There’s an alternate reality that certain filmmakers can evoke with the mere wave of their hand. As unique as the atmosphere a director like David Lynch, or on the other end of the spectrum John Waters, can create their vision of reality seems to be appreciated by its sharp contrast to the world of normalcy.
Perhaps the biggest surprise of “Greener Grass” comes from its out-of-left-field awareness of the social conventions it satirizes.
Directed by its distaff stars Jocelyn DeBoer and Dawn Luebbe “Greener Grass” sends up white America while also mining the comedy for the absurdities present in its themes.
Jill (DeBoer) and Dawn (Lubbe) are soccer moms. You can tell the families apart because each are distinguished by similar clothing. The toned pastel costumes are one of the highlights of the film. While watching their kids engage in sports Dawn wishes she could have Jill’s new baby, so Jill gives said baby to Dawn.
Jill’s pre-teen son is a crybaby on the sports field. Jill’s husband is making out with Dawn not because they’re having an affair but because in the color-coded world in which they exist everyone is confused and all decisions are delusional. Instead of cars everyone drives gold carts.
Jill wants her baby back but Dawn refuses. Jill’s son turns into a dog, a golden retriever to be exact. This actually works in the young lad’s favor as his classmates now like him (and want to pet him) and his dad can be proud because his kid can actually run.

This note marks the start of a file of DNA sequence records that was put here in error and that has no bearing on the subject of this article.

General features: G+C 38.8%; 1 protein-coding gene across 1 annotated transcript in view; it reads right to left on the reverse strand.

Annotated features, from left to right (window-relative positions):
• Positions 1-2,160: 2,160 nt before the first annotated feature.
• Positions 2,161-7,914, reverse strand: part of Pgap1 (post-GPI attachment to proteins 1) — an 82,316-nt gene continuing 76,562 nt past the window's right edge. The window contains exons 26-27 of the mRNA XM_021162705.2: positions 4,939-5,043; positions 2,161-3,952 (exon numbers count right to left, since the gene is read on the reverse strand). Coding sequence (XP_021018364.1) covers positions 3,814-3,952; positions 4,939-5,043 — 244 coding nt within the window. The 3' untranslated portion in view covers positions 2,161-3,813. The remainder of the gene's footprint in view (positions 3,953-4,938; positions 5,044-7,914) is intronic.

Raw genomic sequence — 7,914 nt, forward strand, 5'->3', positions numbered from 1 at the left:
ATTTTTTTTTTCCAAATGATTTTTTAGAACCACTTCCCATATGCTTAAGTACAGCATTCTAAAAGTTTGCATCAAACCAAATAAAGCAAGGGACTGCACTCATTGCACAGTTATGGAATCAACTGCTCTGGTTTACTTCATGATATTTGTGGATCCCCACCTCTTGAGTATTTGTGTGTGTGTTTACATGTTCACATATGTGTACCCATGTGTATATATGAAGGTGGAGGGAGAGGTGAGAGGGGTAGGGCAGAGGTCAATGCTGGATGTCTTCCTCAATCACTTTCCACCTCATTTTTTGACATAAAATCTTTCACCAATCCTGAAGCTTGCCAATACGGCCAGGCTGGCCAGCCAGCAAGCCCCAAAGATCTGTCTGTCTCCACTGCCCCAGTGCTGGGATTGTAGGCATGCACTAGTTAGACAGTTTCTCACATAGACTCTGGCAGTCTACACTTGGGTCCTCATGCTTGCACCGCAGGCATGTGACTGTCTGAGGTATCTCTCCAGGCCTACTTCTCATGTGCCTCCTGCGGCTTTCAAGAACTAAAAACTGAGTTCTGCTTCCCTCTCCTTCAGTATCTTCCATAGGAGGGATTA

Now that Dawn has one baby she wants another so she stuffs a soccer ball in her clothes and announces she’s pregnant. The resulting baby volleyball is named Twilson in honor of Tom Hanks and “Cast Away.”
Under a lesser directorial imagination a film like “Greener Grass” would just be a series of loosely connected gags in search of a payoff. DeBoer and Lubbe combine to give the film a hefty reward with the constant theme of submission to conformity providing eye opening laughs. Lubbe herself stand above six-foot and always compliments the frame with her stance.
Between the combined color palette, the clothes and the mocking tone of the script “Greener Grass” promises a wonderful theatrical outing. The illogical yet surreal cosmology of the film washes over the viewer like a bath of enlightenment.
“Greener Grass” unwinds exclusively starting Friday at the Alamo Drafthouse LaCenterra.
“Motherless Brooklyn” delivers a passion project from director, actor and producer Ed Norton, who also adapted the novel by Jonathan Lethem.
A crime drama par excellence “Motherless Brooklyn” follows a detective (Norton) afflicted with Tourette’s syndrome as he investigates New York City political corruption and the death of his mentor and fellow gumshoe Bruce Willis. Set in the 1950s the film swims in jazz couplets and fantastic location recreations.
Gugu Mbatha-Raw, Bobby Cannavale, Alec Baldwin, Cherry Jones, Willem Dafoe, and a few others co-star.
The spine of political malfeasance makes this film a spiritual cousin to movies like “Chinatown” but Norton has some surprises in store for the attentive viewer.
Plot twists and character revelations are well paced and the overall mood is reminiscent of distant time and place. “Motherless Brooklyn” will be remembered for different aspects of its execution but Norton’s repetitive tic dialogue will be the leading crux of its saga.
“Motherless Brooklyn” opens wide this weekend.